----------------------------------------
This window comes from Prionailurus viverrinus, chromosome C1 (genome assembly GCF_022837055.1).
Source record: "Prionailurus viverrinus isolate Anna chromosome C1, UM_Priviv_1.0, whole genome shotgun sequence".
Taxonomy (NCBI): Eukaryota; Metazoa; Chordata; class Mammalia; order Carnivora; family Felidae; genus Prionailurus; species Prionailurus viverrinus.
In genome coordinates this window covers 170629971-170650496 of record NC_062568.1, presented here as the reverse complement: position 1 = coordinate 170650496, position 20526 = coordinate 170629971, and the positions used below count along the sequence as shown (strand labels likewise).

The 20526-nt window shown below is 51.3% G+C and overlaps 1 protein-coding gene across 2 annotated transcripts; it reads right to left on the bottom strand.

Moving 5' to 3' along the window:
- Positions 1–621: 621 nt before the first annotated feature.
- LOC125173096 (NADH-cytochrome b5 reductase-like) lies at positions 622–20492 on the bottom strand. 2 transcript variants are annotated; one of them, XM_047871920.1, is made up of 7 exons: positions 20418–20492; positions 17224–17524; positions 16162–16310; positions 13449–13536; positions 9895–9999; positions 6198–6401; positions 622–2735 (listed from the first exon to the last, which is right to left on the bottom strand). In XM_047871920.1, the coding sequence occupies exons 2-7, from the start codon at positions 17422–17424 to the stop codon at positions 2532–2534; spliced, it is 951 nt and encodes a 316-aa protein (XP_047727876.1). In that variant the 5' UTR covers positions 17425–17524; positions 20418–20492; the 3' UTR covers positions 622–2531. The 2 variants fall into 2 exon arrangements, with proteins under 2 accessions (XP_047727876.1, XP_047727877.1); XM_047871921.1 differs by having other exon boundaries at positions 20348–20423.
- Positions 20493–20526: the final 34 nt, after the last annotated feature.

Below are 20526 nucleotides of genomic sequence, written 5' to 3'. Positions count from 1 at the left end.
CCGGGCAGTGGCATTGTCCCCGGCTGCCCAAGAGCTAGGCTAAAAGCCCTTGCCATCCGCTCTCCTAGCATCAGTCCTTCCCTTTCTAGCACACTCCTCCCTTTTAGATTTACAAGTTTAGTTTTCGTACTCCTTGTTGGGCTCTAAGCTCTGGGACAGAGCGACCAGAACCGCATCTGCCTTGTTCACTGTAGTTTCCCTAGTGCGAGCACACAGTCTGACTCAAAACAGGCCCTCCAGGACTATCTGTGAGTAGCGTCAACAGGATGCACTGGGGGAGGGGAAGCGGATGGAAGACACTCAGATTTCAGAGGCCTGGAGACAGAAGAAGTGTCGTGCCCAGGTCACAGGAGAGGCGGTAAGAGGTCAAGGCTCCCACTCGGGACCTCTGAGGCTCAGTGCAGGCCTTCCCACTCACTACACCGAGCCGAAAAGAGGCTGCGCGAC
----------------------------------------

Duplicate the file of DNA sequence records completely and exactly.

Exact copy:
This window comes from Prionailurus viverrinus, chromosome C1 (genome assembly GCF_022837055.1).
Source record: "Prionailurus viverrinus isolate Anna chromosome C1, UM_Priviv_1.0, whole genome shotgun sequence".
Taxonomy (NCBI): Eukaryota; Metazoa; Chordata; class Mammalia; order Carnivora; family Felidae; genus Prionailurus; species Prionailurus viverrinus.
In genome coordinates this window covers 170629971-170650496 of record NC_062568.1, presented here as the reverse complement: position 1 = coordinate 170650496, position 20526 = coordinate 170629971, and the positions used below count along the sequence as shown (strand labels likewise).

The 20526-nt window shown below is 51.3% G+C and overlaps 1 protein-coding gene across 2 annotated transcripts; it reads right to left on the bottom strand.

Moving 5' to 3' along the window:
- Positions 1–621: 621 nt before the first annotated feature.
- LOC125173096 (NADH-cytochrome b5 reductase-like) lies at positions 622–20492 on the bottom strand. 2 transcript variants are annotated; one of them, XM_047871920.1, is made up of 7 exons: positions 20418–20492; positions 17224–17524; positions 16162–16310; positions 13449–13536; positions 9895–9999; positions 6198–6401; positions 622–2735 (listed from the first exon to the last, which is right to left on the bottom strand). In XM_047871920.1, the coding sequence occupies exons 2-7, from the start codon at positions 17422–17424 to the stop codon at positions 2532–2534; spliced, it is 951 nt and encodes a 316-aa protein (XP_047727876.1). In that variant the 5' UTR covers positions 17425–17524; positions 20418–20492; the 3' UTR covers positions 622–2531. The 2 variants fall into 2 exon arrangements, with proteins under 2 accessions (XP_047727876.1, XP_047727877.1); XM_047871921.1 differs by having other exon boundaries at positions 20348–20423.
- Positions 20493–20526: the final 34 nt, after the last annotated feature.

Below are 20526 nucleotides of genomic sequence, written 5' to 3'. Positions count from 1 at the left end.
CCGGGCAGTGGCATTGTCCCCGGCTGCCCAAGAGCTAGGCTAAAAGCCCTTGCCATCCGCTCTCCTAGCATCAGTCCTTCCCTTTCTAGCACACTCCTCCCTTTTAGATTTACAAGTTTAGTTTTCGTACTCCTTGTTGGGCTCTAAGCTCTGGGACAGAGCGACCAGAACCGCATCTGCCTTGTTCACTGTAGTTTCCCTAGTGCGAGCACACAGTCTGACTCAAAACAGGCCCTCCAGGACTATCTGTGAGTAGCGTCAACAGGATGCACTGGGGGAGGGGAAGCGGATGGAAGACACTCAGATTTCAGAGGCCTGGAGACAGAAGAAGTGTCGTGCCCAGGTCACAGGAGAGGCGGTAAGAGGTCAAGGCTCCCACTCGGGACCTCTGAGGCTCAGTGCAGGCCTTCCCACTCACTACACCGAGCCGAAAAGAGGCTGCGCGAC